But the families of slain black people will not get justice. They will be left to grapple with the fact that in America, black lives are disposable waste and society for the most part does not feel that police are wrong when they kill an African-American. They will get no justice; the killers of their loved ones will go free and be allowed to keep on living their lives because they only killed because they were “in fear for their lives.”

There is the sound of Rachel, wailing…because her children are no more ..

And too few in American society, in white American society, hear her or care to hear her.

A candid observation ….

“Boys Will Be Boys”…

It has occurred to me that only some boys are “allowed” to be boys, according to the common adage.

When I think of what happened to Trayvon Martin and Jordan Davis, what I think is that these were two young men …being boys. Teens tend to do dumb things in general; teen boys, no matter their color or ethnicity, do even more dumb things…It is part of growing up. Some of us get out of our teens safely, meaning we don’t get killed or injured or wind up in “the system,” but many of us, unfortunately, do not.

Michelle Alexander, the author of The New Jim Crow, said on Saturday that “all of us are sinners, and all of us are criminals.” What an incredibly simple yet profound statement. All of us, surely, have done something that puts us in both those categories…yet it seems to be black and brown males who seem to end up in prison or dead for …just doing “dumb boy stuff.”

I remember hearing the story of a young black teen who lived in Chicago, who, with his friends, took up a dare that they could all outrun an oncoming train. Dumb. Dumb. Dumb …but that was the challenge of the day. There were about six boys in the group. All of them made it…except for one, who tripped and fell, and before he could get up, the rambling train had run over his legs, amputating them both.

I hear stories about this all of the time, as I am sure many do, but what bothers me, again, is that black and brown boys don’t really have the luxury of being …boys. And what’s worse, it feels like the white police officers know exactly the mind set they are dealing with. They know what boys will try, what they will smoke or when they will fight …because these police officers have done the same “dumb boy” stuff themselves. They have done what they are chasing down these black and brown boys for r, and have gotten away. Now, they are in positions of power.  It feels like they have never been too fond of black or brown people; it feels like they have totally bought into the opinion that black and brown people are bad, stupid and lazy, and they use their power to reign these young men in for doing exactly as some of these police officers have done in their lives …if not worse.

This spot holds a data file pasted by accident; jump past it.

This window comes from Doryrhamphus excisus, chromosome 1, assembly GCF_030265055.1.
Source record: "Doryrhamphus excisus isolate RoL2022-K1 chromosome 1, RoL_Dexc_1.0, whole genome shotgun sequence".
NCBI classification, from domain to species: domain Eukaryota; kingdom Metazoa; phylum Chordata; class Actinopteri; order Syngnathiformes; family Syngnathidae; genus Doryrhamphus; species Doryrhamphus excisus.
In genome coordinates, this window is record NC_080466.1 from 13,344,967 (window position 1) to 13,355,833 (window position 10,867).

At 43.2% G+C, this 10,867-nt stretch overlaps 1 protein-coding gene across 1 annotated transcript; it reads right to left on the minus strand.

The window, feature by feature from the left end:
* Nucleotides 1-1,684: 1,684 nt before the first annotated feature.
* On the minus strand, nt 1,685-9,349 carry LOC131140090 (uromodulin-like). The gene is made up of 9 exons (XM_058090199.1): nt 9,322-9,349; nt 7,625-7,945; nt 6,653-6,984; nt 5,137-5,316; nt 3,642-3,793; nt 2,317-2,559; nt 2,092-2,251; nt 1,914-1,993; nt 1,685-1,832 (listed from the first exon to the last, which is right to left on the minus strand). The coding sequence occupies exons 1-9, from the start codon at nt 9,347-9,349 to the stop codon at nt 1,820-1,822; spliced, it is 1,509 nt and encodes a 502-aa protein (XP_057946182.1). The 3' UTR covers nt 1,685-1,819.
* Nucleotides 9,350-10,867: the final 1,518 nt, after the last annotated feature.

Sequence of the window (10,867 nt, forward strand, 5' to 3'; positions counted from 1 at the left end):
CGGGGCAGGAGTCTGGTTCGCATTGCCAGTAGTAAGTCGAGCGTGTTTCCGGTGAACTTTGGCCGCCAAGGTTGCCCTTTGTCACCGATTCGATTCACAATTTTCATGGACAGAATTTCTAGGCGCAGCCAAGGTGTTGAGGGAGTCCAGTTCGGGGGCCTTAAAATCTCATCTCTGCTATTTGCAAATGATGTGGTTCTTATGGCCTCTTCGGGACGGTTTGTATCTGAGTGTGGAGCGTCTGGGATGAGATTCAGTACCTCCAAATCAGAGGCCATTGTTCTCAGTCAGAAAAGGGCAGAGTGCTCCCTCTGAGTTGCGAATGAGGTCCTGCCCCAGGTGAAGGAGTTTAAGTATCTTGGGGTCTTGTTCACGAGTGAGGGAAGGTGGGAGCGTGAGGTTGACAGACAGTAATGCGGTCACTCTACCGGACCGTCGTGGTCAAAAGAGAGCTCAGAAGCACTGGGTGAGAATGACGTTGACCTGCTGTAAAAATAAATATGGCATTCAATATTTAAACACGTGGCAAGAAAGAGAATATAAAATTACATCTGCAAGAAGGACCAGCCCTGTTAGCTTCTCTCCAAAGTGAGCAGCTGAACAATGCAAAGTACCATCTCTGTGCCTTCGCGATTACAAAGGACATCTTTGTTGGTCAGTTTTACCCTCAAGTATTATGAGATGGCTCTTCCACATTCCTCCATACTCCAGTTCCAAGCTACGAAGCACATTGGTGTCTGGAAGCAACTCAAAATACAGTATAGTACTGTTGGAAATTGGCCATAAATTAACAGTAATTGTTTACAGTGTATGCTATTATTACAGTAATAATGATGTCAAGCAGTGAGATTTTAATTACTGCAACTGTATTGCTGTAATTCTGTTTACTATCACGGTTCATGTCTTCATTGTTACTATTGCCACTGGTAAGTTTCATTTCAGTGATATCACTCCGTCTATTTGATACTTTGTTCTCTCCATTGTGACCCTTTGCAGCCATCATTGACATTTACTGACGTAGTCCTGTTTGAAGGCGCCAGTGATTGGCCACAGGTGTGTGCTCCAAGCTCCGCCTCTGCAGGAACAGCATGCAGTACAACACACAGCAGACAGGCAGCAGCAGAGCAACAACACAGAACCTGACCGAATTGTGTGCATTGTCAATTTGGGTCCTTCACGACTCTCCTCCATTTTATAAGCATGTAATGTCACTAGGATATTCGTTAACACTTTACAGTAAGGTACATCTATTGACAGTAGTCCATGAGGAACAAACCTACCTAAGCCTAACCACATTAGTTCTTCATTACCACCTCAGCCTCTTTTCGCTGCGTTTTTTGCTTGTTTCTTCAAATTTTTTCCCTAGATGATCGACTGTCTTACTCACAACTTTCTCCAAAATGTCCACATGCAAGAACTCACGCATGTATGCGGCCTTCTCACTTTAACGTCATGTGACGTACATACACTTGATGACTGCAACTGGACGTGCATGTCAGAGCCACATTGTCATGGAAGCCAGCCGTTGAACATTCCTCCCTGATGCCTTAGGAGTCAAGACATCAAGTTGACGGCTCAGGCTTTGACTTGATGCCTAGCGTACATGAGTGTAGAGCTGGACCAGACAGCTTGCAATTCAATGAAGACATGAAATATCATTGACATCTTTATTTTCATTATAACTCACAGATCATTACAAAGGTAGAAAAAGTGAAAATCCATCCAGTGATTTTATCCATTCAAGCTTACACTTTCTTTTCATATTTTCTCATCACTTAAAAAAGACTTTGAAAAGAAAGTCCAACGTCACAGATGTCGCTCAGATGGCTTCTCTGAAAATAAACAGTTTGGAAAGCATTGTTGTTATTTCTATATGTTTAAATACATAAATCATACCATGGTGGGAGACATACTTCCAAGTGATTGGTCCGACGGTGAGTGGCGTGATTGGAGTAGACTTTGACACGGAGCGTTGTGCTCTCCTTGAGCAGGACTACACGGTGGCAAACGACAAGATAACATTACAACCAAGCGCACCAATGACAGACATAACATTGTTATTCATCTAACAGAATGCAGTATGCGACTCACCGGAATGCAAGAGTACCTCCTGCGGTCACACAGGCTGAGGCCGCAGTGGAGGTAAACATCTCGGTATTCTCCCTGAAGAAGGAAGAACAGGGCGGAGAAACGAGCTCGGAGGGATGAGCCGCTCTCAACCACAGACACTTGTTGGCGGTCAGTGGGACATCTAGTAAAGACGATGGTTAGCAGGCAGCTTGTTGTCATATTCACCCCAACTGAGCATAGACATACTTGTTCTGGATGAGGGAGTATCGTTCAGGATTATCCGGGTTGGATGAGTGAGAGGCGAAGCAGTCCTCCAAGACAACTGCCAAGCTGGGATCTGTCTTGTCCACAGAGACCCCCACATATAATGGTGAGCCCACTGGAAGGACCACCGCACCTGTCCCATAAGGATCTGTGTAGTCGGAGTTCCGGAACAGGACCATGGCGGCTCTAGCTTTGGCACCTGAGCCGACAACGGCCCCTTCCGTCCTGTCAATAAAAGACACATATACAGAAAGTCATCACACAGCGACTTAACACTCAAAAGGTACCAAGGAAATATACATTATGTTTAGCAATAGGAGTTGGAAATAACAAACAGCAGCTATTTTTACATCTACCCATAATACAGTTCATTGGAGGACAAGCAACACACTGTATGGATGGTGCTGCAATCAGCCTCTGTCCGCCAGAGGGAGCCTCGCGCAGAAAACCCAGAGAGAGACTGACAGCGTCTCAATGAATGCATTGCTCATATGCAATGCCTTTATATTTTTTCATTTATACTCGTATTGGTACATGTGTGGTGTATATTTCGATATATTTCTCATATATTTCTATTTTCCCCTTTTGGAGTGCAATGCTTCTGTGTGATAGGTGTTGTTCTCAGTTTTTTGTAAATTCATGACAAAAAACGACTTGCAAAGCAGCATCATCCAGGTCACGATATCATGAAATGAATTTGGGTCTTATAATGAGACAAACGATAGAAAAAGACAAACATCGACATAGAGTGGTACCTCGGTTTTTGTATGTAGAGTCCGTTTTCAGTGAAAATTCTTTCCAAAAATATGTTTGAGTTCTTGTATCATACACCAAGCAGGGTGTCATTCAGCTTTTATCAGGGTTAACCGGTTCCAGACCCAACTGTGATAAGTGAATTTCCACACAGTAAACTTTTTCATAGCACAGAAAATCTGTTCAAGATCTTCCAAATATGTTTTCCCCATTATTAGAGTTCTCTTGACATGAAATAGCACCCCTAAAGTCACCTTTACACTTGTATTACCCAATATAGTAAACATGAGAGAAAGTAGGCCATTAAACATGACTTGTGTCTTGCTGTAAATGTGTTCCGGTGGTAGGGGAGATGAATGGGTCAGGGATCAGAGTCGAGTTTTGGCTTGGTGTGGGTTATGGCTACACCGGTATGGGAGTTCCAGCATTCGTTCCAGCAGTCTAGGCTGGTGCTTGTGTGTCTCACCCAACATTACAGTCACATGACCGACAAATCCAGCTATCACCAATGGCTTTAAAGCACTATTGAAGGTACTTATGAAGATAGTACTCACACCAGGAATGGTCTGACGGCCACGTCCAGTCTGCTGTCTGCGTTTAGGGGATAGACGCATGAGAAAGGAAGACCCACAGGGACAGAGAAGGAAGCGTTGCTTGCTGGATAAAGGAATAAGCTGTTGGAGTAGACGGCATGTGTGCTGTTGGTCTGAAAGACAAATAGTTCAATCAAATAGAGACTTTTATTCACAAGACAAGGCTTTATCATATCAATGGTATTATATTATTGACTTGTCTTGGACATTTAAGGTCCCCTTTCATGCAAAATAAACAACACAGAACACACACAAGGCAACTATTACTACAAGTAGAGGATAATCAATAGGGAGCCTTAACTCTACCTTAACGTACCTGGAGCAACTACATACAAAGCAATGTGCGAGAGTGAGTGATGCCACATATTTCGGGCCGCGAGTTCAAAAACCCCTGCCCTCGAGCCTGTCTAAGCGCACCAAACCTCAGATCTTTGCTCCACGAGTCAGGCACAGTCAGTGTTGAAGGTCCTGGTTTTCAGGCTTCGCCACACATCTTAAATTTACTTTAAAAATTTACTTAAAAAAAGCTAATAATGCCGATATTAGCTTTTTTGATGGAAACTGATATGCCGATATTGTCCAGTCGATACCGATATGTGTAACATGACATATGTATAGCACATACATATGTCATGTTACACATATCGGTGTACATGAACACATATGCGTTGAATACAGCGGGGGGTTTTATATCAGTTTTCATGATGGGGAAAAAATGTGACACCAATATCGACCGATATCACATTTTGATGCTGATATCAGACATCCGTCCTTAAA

When it is suggested that police officers take some diversity training, or get some kind of training that will help them deal with the communities in which they immerse themselves, there is pushback; they are miffed, it seems, that anyone would suggest that they need training to deal with …common criminals…and yet, they do need something . These police officers go into black and brown communities armed with guns and misguided and misinformed perceptions. They go in believing that the black and brown people with whom they deal are inherently bad as opposed to being humans who need help and protection like everyone else.

These white officers know that kids use drugs. My son used to tell me that at his high school, a very good high school in the suburbs, was full of drugs. Chances are these police officers have used or are using marijuana …and they know how boys get together and smoke to “have fun,” and yet they round these boys up and herd them into the system. The huge numbers of black and brown people in jail and prison, especially black males, for non-violent drug offenses, supports my observation.

What to do? How do black and brown parents raise their sons? They certainly are not allowed to “be boys” as the white boys are allowed to be. So …what does a parent share? When my son was a teen, I gave him “the talk” on how to act in public, what to say, do, not say and not do, if he were ever stopped by police. He got through…but so many of our boys do not.

When I think of Trayvon and Jordan, I think of boys …being boys …defending their manhood, standing up for themselves, in the wake of being challenged by other men who challenged them …just because they could. I believe Trayvon was frightened by being followed by George Zimmerman and decided to “stand his ground” and protect himself…and I believe Jordan decided that no white man was going to tell him how loud he could play his music and he challenged Michael Dunn’s demand that they turn the music down in their car. Boys. Being boys. The white men against whom they came against took up the challenge. It was a pissing contest … as men will often engage in …but both Trayvon and Jordan …and so many more young black and brown men …lost. I mean they lost the ultimate – their lives.

Yeah, “boys will be boys,” but black and brown boys and youth are highly at risk when they do that. And unfortunately, as the white boys and men whom they confront do the “boy thing” too, it is the black and brown kids who too often end up with the short end of the stick.

A candid observation …